Personal Networks and Changing Openness Toward Immigrants: Social Network Analysis Measurement Versus Traditional Survey Instrument of Personal Networks

Wednesday, July 16, 2014: 6:15 PM
Room: 416
Oral Presentation
Marlene SAPIN , FORS, Lausanne, Switzerland
Dominique JOYE , Université de Lausanne, Switzerland
Recent literature underlines the surprising integrative role of the family (DiPrete et al., 2011). The
growing heterogeneity of families produce family based social networks that are less segregated on a
number of dimensions than are other social circles. Heterogeneous family networks might favor
changing norms and more open attitudes. The aim of this paper consists in comparing two
instruments measuring family networks and in testing their predictive power on norms and attitudes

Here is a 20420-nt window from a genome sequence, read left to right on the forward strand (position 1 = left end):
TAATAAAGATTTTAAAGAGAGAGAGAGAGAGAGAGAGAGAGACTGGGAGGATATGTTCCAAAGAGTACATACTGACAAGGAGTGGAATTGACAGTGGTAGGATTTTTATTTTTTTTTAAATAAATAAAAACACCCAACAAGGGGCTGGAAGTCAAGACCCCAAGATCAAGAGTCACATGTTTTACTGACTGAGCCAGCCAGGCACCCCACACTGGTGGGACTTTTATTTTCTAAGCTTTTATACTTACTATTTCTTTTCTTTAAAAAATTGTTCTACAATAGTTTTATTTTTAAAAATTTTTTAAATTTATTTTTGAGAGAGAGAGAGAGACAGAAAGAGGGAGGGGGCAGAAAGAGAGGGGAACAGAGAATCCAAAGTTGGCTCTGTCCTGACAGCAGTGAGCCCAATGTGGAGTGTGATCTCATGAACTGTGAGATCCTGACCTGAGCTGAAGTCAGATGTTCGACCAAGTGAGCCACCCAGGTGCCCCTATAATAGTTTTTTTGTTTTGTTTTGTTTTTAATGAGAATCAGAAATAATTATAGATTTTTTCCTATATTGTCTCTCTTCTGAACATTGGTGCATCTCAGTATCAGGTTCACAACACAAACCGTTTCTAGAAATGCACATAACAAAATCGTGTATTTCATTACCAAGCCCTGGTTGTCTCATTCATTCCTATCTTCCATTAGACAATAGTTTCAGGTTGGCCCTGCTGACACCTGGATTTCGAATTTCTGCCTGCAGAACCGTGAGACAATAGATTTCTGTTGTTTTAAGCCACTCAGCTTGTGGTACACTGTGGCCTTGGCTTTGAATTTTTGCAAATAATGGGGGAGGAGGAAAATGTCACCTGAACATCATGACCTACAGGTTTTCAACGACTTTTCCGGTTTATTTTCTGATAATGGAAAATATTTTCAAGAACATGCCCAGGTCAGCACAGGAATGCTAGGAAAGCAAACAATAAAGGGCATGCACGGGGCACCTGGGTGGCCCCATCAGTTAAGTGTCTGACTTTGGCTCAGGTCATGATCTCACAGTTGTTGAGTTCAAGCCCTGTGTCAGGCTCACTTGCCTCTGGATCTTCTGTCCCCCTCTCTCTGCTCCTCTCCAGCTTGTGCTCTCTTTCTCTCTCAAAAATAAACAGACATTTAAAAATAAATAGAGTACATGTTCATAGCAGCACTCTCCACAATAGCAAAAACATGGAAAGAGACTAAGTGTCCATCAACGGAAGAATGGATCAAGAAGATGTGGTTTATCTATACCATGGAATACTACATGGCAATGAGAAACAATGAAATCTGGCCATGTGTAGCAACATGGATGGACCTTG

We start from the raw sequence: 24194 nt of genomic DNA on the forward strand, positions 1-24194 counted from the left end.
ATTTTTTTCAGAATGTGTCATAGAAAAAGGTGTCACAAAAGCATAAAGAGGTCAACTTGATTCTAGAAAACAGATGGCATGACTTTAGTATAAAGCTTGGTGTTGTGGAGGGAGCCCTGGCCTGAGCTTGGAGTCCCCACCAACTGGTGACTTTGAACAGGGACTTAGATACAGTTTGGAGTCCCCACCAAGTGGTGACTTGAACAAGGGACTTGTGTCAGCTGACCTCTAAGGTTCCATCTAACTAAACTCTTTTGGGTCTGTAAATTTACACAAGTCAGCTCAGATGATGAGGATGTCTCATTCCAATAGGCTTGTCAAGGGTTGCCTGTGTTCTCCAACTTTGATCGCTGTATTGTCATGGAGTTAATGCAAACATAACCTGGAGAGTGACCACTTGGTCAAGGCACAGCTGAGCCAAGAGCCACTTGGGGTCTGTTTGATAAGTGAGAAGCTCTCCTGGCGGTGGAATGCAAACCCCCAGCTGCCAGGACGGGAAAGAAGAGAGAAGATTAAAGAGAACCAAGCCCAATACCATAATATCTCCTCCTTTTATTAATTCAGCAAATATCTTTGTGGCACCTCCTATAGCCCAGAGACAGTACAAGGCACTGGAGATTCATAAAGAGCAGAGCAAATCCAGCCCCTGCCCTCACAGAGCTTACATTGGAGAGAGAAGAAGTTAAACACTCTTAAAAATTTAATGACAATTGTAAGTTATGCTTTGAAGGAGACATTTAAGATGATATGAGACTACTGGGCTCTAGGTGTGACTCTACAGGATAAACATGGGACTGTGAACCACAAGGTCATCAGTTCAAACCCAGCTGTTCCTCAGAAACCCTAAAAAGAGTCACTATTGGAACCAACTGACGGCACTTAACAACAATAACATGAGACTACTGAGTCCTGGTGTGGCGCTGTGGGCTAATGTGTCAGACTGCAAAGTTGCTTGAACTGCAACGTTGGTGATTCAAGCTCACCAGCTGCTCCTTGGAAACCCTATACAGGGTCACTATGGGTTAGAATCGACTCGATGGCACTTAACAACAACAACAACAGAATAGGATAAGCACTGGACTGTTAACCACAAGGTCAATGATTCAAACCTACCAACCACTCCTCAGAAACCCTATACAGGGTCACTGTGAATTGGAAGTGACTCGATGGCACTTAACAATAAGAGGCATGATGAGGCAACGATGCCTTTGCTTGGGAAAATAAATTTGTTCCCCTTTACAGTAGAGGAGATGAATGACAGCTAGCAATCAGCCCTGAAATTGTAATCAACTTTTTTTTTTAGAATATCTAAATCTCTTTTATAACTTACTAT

such as the openness towards immigrants. In MOSAiCH2013 survey, including both ISSP modules
2012 and 2013 in Switzerland, respondents were asked to answer to two distinct personal network
instruments. The first one has a classical survey format and consist to interview respondents on the
proportion of immigrants in their family network, on the frequency of contact with the immigrants in
their family networks and on the quality of their relationships with them. The second instrument
follows a social network analyses perspective, letting respondents define themselves the boundaries
of their family network, asking about several characteristics of the networks members, such as their
nationalities, and finally measuring the complex web of relationships between networks members.
Results are discussed in the perspective of the strengths and weaknesses of both approaches.